“It just feels like there’s been a really profound shift in the way people are thinking about drinking,” says Ruby Warrington, author of “Sober Curious: The Blissful Sleep, Greater Focus, Limitless Presence, and Deep Connection Awaiting Us All on the Other Side of Alcohol.”

The sober curious movement also coincides with the growing popularity of other mindfulness activities. When searching for more information on what it means to be sober curious, you’re very likely to run into descriptions that include “mindful drinking.”

Benefits of Sober Curiosity

Sober curiosity can lead to several benefits. The first and most recognized one is the lifestyle benefits that it creates. This includes improved memory, especially those memories of times spent socializing with friends. Sobriety also helps to avoid potentially embarrassing situations that can occur while using alcohol.

Abstaining from alcohol use provides more time in people’s lifestyles by reducing the time spent recovering from alcohol use and the hangover sometimes experienced after a night of drinking. People who try out the sober curious lifestyle often report feeling more focused and being able to function better in their lives.

Sober curiosity also leads to health benefits. Abstaining from alcohol can lead to weight loss, improved memory and other health benefits as well as mitigating the short- and long-term health risks associated with alcohol use and alcohol use disorder. While people like to point to the health benefits of using moderate amounts of alcohol, most of these benefits can also be obtained from drinking grape juice. People do report a more subjective feeling of improved health and wellness after joining the sober curiosity movement, and many people are trying out this new lifestyle.

While the sober curious movement tends to involve people without an actual addiction to alcohol, there are people who desire a sober lifestyle but find that they are having difficulty with quitting alcohol use. This can indicate that alcohol addiction may be present, and these people may require professional help to safely stop using alcohol.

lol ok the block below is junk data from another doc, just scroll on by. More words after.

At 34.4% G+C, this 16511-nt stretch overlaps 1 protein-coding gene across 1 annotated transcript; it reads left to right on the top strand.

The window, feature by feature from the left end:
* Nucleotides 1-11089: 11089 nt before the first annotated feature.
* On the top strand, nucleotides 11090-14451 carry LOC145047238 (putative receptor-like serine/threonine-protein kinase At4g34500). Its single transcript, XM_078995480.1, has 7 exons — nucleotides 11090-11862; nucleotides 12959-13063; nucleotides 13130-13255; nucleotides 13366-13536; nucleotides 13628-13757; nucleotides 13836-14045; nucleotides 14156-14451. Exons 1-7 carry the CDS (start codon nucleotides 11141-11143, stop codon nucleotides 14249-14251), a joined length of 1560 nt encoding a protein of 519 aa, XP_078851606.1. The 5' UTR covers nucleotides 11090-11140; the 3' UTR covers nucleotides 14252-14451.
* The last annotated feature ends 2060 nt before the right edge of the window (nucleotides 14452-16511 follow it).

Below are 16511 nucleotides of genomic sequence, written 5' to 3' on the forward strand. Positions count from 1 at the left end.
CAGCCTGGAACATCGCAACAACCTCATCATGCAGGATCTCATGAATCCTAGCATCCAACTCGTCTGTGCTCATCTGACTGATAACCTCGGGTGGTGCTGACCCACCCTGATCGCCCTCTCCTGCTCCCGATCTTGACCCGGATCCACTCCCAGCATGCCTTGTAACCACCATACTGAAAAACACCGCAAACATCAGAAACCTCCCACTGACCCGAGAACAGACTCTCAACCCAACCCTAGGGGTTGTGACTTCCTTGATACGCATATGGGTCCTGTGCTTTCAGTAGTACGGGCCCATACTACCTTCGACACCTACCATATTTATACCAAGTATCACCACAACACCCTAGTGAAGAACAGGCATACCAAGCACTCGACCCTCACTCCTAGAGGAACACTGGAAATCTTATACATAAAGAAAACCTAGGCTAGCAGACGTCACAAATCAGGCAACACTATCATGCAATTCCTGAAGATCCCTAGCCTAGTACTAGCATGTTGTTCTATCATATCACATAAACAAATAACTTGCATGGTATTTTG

Renee Deveney
Editor – Renee Deveney
As a contributor for Advanced Recovery Systems, Renee Deveney is passionate about helping people struggling with substance use disorder. With a family history of addiction, Renee is committed to opening up a proactive dialogue about substance use and mental health. Read more
Benjamin Caleb Williams
Medically Reviewed By – Benjamin Caleb Williams, RN
Benjamin Caleb Williams is a board-certified Emergency Nurse with several years of clinical experience, including supervisory roles within the ICU and ER settings. Read more

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Medical Disclaimer

The Recovery Village aims to improve the quality of life for people struggling with substance use or mental health disorder with fact-based content about the nature of behavioral health conditions, treatment options and their related outcomes. We publish material that is researched, cited, edited and reviewed by licensed medical professionals. The information we provide is not intended to be a substitute for professional medical advice, diagnosis or treatment. It should not be used in place of the advice of your physician or other qualified healthcare providers.